Slaughter of innocents in Ukraine by Vladimir Putin's forces shows why the world needs a 'Democratic League' – Scotsman comment
We owe it to the people of Ukraine not to look away from the ongoing slaughter as they bravely fight on against the most terrible odds. They are experiencing what the UK would have faced in 1940 had the Nazis won the Battle of Britain.
And we owe it to ourselves. The horror unfolding in Ukraine should be burned into our memories as a lasting reminder of the cost of liberal democracies letting their guard down and believing they can deal with the devil.
We must remember the bravery of the people like the 13 Ukrainian soldiers on Zmiinyi Island who refused to surrender to a Russian warship and paid with their lives.
We must remember the brutality of the Russian forces which have been carrying out “indiscriminate attacks on civilian areas and strikes on protected objects such as hospitals”, according to Amnesty International.
“The Russian military has shown a blatant disregard for civilian lives by using ballistic missiles and other explosive weapons with wide-area effects in densely populated areas. Some of these attacks may be war crimes,” said Agnès Callamard, Amnesty’s secretary-general.
And we must also remember the words of Volodymyr Zelensky, Ukraine’s president, who is said to be at the top of a kill list drawn up by the Kremlin, in a chilling echo of the Nazis' plans for Churchill.
Ukraine, said Zelensky from a secret location, had been “left alone in defence of our state”. “Who is ready to fight with us? Honestly – I do not see such [help]. I ask them [western countries], are you with us? They answer that they are with us. But they are not ready to take us to the [Nato] alliance. Today, I asked the 27 leaders of Europe whether Ukraine will be in Nato. I asked directly. Everyone is afraid. They do not answer.”
The cold, hard reality is that Nato is not going to risk a Third World War by sending its forces to defend Ukraine. The chance to take the country under the alliance’s protection has passed.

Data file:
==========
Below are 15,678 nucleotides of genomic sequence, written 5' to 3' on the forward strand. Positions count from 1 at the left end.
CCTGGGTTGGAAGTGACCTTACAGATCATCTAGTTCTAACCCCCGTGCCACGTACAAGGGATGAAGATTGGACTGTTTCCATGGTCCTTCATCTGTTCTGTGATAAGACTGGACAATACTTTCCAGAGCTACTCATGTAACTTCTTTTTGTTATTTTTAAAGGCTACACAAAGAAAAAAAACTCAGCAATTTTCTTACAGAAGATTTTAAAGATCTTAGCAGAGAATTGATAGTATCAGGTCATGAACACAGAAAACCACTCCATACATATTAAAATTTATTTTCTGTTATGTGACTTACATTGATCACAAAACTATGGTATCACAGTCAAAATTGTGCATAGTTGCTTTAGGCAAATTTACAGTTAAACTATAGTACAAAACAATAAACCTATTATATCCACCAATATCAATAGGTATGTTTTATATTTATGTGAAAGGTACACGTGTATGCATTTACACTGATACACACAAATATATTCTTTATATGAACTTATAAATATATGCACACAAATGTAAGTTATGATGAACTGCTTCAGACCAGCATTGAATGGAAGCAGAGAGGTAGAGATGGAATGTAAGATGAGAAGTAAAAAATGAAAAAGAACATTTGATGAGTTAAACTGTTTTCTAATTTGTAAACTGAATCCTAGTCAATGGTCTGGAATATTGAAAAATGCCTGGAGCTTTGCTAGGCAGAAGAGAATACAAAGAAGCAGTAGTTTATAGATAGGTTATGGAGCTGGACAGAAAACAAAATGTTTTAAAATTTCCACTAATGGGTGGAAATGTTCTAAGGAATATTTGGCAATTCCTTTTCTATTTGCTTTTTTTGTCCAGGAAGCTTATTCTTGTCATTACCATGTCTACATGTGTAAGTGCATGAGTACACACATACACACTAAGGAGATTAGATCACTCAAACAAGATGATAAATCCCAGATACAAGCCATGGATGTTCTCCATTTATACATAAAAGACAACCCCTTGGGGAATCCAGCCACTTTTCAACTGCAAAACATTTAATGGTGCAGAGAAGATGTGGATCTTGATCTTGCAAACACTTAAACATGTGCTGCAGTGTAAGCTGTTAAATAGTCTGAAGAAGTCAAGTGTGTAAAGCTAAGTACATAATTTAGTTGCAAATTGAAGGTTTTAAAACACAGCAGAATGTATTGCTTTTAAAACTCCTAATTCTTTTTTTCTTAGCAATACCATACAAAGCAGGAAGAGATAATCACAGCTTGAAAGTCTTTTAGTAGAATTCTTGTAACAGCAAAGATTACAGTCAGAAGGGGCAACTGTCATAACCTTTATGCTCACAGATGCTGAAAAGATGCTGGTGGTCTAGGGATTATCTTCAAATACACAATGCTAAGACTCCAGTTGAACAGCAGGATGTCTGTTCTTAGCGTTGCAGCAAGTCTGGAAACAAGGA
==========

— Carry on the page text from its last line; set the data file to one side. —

Instead, the West should now seek to wage economic warfare which causes such a political crisis in Russia that Putin is overthrown. However, we may not even do that, despite the danger that Putin will see out the storm, emerging emboldened and even more powerful.
Whatever happens, the lesson of the unfolding humanitarian catastrophe in Ukraine is that the world’s democracies have to be there for one another in their hour of need or we will find ourselves once again sitting idly by and watching as another democracy falls under the heel of a tyrant’s jackboot.
Finland and Sweden should quickly join Nato, but it needs to expand its horizons beyond the North Atlantic to the whole world.
And this new organisation could and should do more than mutual defence. An international club of democracies, in which membership came with economic advantages, would encourage other nations to join.
When the Iron Curtain fell, the countries of Eastern Europe could, like Belarus, have fallen under the control of new dictators. Most did not because of the desire for the same prosperity and freedom as the countries of the European Union. The goal of membership turned them into liberal democracies, although some have been slipping back into old ways.
A ‘Democratic League’ – combining the military and, to an extent, through mutually beneficial trade deals, economic strength of many nations – could have a similar effect but on a global scale.
And never again would the free world be forced to look on helplessly while the forces of a murderous, blood-crazed despot unleashed hell on innocent civilians and the brave soldiers trying to defend them.
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